Virgin Galactic opens ticket sales for $450,000

Virgin Galactic opens ticket sales for $450,000



Virgin Galactic, which last year flew its founder Richard Branson to space, will reopen ticket sales to the general public starting Wednesday, for the sum of $450,000.


Previously, only people who had paid a deposit to be on a waiting list could buy new tickets – but now sales are once more open to everyone. “We plan to have our first 1,000 customers on board at the start of commercial service later this year, providing an incredibly strong foundation as we begin regular operations and scale our fleet,” said CEO Michael Colglazier.


Established in 2004, Virgin Galactic is looking to build on the success of a high profile test mission last July.


Its target to fly its first paying individual customers towards the end of 2022 puts it behind its competition in the nascent space tourism sector – Jeff Bezos’s Blue Origin and Elon Musk’s SpaceX – which have already flown commercial passengers.


A massive carrier aircraft takes off horizontally, gains high altitude, and drops a rocket-powered spaceplane that soars into space at Mach-3, before gliding back to Earth. The total journey time is 90 minutes, with passengers experiencing a few minutes of weightlessness in the spaceplane’s cabin; from where they can also observe the Earth’s curvature through 17 windows.

ALSO READ: Virgin Galactic mocked by Bezos’ Blue Origin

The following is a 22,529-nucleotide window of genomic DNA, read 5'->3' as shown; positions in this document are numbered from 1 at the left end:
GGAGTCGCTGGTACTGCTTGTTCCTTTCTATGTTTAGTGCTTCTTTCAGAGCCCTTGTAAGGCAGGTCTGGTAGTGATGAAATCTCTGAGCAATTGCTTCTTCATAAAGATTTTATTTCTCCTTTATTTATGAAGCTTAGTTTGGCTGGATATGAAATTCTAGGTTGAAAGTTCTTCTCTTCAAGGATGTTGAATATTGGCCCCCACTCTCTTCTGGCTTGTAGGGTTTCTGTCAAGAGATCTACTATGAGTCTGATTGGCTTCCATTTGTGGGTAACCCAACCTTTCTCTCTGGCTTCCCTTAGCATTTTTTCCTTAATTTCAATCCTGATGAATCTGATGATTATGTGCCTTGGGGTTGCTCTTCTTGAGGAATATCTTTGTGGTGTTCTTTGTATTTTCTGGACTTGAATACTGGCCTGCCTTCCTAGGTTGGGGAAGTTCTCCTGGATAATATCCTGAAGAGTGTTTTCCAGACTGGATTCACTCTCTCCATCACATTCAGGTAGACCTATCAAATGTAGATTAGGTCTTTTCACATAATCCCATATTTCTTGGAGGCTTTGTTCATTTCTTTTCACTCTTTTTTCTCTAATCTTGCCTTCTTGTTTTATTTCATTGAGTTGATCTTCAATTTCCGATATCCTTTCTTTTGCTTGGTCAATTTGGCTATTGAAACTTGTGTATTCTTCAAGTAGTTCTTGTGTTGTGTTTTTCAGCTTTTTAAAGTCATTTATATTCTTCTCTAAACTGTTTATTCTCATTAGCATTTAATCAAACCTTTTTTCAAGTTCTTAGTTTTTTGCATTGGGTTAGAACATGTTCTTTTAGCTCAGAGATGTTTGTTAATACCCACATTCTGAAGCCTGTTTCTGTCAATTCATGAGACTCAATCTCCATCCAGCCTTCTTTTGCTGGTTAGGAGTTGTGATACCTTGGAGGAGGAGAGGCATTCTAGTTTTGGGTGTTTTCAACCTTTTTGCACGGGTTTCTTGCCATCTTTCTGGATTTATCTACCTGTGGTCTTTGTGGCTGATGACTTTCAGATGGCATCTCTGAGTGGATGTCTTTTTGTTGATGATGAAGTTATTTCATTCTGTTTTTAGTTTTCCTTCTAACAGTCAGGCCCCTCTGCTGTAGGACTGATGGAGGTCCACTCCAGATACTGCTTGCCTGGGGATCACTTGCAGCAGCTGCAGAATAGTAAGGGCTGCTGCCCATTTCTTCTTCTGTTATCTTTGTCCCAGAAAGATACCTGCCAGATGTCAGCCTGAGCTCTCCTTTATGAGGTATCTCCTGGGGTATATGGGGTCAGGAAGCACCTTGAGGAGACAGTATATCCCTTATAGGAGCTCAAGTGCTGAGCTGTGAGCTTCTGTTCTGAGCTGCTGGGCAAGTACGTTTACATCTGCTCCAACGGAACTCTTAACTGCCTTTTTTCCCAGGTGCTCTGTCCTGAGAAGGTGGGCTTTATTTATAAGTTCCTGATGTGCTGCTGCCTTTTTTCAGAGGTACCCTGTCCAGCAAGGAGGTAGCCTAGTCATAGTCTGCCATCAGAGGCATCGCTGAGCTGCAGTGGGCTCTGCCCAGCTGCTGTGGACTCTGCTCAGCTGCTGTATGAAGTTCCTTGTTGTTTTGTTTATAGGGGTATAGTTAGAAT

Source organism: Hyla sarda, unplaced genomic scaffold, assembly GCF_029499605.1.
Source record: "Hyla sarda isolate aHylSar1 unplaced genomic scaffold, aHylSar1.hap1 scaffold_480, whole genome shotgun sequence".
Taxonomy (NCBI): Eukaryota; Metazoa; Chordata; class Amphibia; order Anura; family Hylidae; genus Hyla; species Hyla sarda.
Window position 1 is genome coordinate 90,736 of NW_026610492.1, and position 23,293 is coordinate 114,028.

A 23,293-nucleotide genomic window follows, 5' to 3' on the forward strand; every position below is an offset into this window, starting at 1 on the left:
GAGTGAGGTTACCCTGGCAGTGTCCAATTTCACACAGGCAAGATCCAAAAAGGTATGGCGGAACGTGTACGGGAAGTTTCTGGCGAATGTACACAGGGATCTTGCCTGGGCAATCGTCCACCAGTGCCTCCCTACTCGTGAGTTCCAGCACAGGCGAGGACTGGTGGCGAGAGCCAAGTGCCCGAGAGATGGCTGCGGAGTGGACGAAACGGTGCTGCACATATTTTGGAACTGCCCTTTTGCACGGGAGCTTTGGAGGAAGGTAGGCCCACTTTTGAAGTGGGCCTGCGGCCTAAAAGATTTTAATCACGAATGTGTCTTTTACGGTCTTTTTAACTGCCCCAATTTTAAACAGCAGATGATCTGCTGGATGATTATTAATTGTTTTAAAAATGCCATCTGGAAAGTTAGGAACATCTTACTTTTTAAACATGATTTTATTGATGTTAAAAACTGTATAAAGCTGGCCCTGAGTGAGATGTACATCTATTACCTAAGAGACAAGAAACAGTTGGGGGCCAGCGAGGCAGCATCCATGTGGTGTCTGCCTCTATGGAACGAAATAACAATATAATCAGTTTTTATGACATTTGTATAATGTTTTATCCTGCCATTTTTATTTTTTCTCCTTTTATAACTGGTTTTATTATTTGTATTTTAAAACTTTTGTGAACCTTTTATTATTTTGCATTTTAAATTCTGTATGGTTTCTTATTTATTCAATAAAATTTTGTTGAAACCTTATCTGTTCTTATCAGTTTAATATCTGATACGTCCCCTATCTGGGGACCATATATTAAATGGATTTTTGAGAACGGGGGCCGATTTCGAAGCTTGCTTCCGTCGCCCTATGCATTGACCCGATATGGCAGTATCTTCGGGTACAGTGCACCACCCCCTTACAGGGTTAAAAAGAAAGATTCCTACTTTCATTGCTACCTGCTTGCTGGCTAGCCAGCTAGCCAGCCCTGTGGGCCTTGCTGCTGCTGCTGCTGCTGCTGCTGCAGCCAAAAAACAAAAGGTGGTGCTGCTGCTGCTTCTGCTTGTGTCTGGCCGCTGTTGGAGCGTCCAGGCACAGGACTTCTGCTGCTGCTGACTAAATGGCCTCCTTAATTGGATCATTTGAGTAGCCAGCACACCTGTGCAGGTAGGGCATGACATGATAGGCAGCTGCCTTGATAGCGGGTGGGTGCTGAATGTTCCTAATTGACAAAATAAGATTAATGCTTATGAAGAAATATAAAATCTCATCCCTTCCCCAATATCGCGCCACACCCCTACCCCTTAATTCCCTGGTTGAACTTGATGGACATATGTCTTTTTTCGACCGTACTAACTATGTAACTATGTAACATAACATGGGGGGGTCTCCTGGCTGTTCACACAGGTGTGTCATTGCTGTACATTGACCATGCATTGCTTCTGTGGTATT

As of last November, the company said it had sold 700 tickets.


The current fare, which includes a $150,000 deposit, is well above the $200,000-$250,000 paid; by some waiting 600 customers from 2005 to 2014.



‘Rocket debris headed for moon is Chinese‘


An astronomer who claimed a piece of one of Elon Musk’s Falcon 9 booster rockets; was going to slam into the moon in March has admitted making a mistake; he now says the hunk of space junk belongs to a Chinese rocket.


Bill Gray set the astronomy world abuzz when he made a very specific prediction about a moon impact on March 4, 2022.



While Gray has slightly tweaked his calculations to put the impact a few kilometers away from the original impact spot; he now thinks the “long cylinder, spinning slowly” is not part of a Space Exploration Technologies booster; but belongs to a Chinese rocket sent to the moon in October 2014.

About The Author

Osigweh Lilian Oluchi is a graduate of the University of Lagos where she obtained a B.A (Hons) in English, Masters in Public and International affairs (MPIA). Currently works with 1stnews as a Database Manager / Writer. [email protected]

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